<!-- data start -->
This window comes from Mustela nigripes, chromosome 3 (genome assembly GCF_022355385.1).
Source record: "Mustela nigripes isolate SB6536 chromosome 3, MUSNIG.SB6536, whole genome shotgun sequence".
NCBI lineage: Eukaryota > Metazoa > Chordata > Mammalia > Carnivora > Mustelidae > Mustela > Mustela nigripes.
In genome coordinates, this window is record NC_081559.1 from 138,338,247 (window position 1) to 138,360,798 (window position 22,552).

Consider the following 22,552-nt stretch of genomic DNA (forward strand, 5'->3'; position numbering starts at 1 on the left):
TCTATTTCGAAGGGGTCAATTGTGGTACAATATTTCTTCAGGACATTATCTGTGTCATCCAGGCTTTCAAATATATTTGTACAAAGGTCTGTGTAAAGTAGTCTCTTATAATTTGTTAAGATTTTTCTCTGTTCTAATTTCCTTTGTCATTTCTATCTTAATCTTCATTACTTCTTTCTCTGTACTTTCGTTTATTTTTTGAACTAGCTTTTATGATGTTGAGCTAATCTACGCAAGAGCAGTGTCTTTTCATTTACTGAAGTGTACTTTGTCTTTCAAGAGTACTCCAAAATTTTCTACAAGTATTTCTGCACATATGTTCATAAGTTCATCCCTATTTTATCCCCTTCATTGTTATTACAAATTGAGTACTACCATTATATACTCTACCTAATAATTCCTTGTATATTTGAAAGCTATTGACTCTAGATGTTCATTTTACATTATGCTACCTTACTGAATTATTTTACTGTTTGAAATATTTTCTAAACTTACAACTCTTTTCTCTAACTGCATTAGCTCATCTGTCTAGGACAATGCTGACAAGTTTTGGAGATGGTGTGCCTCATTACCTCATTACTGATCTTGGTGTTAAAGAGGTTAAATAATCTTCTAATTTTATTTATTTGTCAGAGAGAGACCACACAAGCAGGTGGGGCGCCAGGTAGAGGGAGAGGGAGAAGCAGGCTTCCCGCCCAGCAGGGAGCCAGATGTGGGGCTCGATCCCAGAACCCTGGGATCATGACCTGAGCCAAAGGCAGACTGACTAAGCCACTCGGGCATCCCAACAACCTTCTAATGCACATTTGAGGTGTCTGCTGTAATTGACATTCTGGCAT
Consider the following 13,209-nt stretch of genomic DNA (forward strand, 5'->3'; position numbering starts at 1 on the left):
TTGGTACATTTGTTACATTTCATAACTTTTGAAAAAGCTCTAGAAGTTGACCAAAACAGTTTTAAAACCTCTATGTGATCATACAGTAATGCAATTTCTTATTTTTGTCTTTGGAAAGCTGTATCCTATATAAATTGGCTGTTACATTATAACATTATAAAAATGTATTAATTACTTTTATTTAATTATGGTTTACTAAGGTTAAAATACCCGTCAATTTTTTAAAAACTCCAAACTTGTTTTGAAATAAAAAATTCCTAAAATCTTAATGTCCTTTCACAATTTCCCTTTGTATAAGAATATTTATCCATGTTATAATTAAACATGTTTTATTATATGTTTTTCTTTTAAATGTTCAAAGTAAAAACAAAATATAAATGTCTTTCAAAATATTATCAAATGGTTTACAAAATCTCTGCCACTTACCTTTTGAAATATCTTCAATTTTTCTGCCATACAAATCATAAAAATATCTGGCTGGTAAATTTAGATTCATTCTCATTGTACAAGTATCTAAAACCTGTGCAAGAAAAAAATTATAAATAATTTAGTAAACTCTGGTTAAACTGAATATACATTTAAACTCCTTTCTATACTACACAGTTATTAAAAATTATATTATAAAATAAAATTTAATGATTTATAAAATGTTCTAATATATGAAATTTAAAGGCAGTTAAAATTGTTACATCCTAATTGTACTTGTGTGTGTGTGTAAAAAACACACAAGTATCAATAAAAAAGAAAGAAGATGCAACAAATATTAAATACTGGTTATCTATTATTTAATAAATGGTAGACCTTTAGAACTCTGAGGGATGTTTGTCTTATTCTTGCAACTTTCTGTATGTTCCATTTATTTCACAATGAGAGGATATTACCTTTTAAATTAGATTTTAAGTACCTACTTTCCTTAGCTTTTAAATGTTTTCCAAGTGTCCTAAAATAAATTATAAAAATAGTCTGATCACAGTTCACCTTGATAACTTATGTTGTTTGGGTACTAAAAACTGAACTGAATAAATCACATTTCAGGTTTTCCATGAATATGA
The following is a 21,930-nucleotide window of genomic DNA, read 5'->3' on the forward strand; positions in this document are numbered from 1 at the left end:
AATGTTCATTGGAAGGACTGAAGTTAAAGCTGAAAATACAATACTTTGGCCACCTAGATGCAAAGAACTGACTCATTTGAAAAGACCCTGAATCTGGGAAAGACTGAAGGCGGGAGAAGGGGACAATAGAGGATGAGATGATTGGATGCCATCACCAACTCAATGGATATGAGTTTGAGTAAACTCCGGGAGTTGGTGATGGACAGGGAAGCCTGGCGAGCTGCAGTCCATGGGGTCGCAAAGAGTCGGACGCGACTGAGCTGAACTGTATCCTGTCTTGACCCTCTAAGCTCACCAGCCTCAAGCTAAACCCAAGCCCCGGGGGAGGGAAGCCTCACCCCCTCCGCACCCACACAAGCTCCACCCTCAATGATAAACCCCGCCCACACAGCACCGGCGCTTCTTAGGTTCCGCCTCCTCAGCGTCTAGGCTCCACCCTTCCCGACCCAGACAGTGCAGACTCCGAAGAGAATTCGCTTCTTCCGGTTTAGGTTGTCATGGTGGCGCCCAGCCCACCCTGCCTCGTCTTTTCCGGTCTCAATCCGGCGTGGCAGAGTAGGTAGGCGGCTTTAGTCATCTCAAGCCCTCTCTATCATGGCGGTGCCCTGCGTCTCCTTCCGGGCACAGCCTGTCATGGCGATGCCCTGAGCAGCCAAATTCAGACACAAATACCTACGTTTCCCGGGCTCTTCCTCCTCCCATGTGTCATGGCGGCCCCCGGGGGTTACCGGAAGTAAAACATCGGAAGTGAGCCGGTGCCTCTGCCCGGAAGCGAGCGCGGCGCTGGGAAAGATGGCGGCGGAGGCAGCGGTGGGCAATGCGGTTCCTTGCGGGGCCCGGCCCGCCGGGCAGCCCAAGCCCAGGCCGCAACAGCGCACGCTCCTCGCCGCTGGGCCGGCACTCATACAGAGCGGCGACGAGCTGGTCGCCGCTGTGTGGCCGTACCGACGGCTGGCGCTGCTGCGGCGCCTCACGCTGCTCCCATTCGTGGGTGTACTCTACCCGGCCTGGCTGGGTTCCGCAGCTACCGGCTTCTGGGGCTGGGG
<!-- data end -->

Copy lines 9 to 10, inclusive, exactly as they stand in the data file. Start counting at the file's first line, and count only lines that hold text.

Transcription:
The following is a 21,930-nucleotide window of genomic DNA, read 5'->3' on the forward strand; positions in this document are numbered from 1 at the left end:
AATGTTCATTGGAAGGACTGAAGTTAAAGCTGAAAATACAATACTTTGGCCACCTAGATGCAAAGAACTGACTCATTTGAAAAGACCCTGAATCTGGGAAAGACTGAAGGCGGGAGAAGGGGACAATAGAGGATGAGATGATTGGATGCCATCACCAACTCAATGGATATGAGTTTGAGTAAACTCCGGGAGTTGGTGATGGACAGGGAAGCCTGGCGAGCTGCAGTCCATGGGGTCGCAAAGAGTCGGACGCGACTGAGCTGAACTGTATCCTGTCTTGACCCTCTAAGCTCACCAGCCTCAAGCTAAACCCAAGCCCCGGGGGAGGGAAGCCTCACCCCCTCCGCACCCACACAAGCTCCACCCTCAATGATAAACCCCGCCCACACAGCACCGGCGCTTCTTAGGTTCCGCCTCCTCAGCGTCTAGGCTCCACCCTTCCCGACCCAGACAGTGCAGACTCCGAAGAGAATTCGCTTCTTCCGGTTTAGGTTGTCATGGTGGCGCCCAGCCCACCCTGCCTCGTCTTTTCCGGTCTCAATCCGGCGTGGCAGAGTAGGTAGGCGGCTTTAGTCATCTCAAGCCCTCTCTATCATGGCGGTGCCCTGCGTCTCCTTCCGGGCACAGCCTGTCATGGCGATGCCCTGAGCAGCCAAATTCAGACACAAATACCTACGTTTCCCGGGCTCTTCCTCCTCCCATGTGTCATGGCGGCCCCCGGGGGTTACCGGAAGTAAAACATCGGAAGTGAGCCGGTGCCTCTGCCCGGAAGCGAGCGCGGCGCTGGGAAAGATGGCGGCGGAGGCAGCGGTGGGCAATGCGGTTCCTTGCGGGGCCCGGCCCGCCGGGCAGCCCAAGCCCAGGCCGCAACAGCGCACGCTCCTCGCCGCTGGGCCGGCACTCATACAGAGCGGCGACGAGCTGGTCGCCGCTGTGTGGCCGTACCGACGGCTGGCGCTGCTGCGGCGCCTCACGCTGCTCCCATTCGTGGGTGTACTCTACCCGGCCTGGCTGGGTTCCGCAGCTACCGGCTTCTGGGGCTGGGG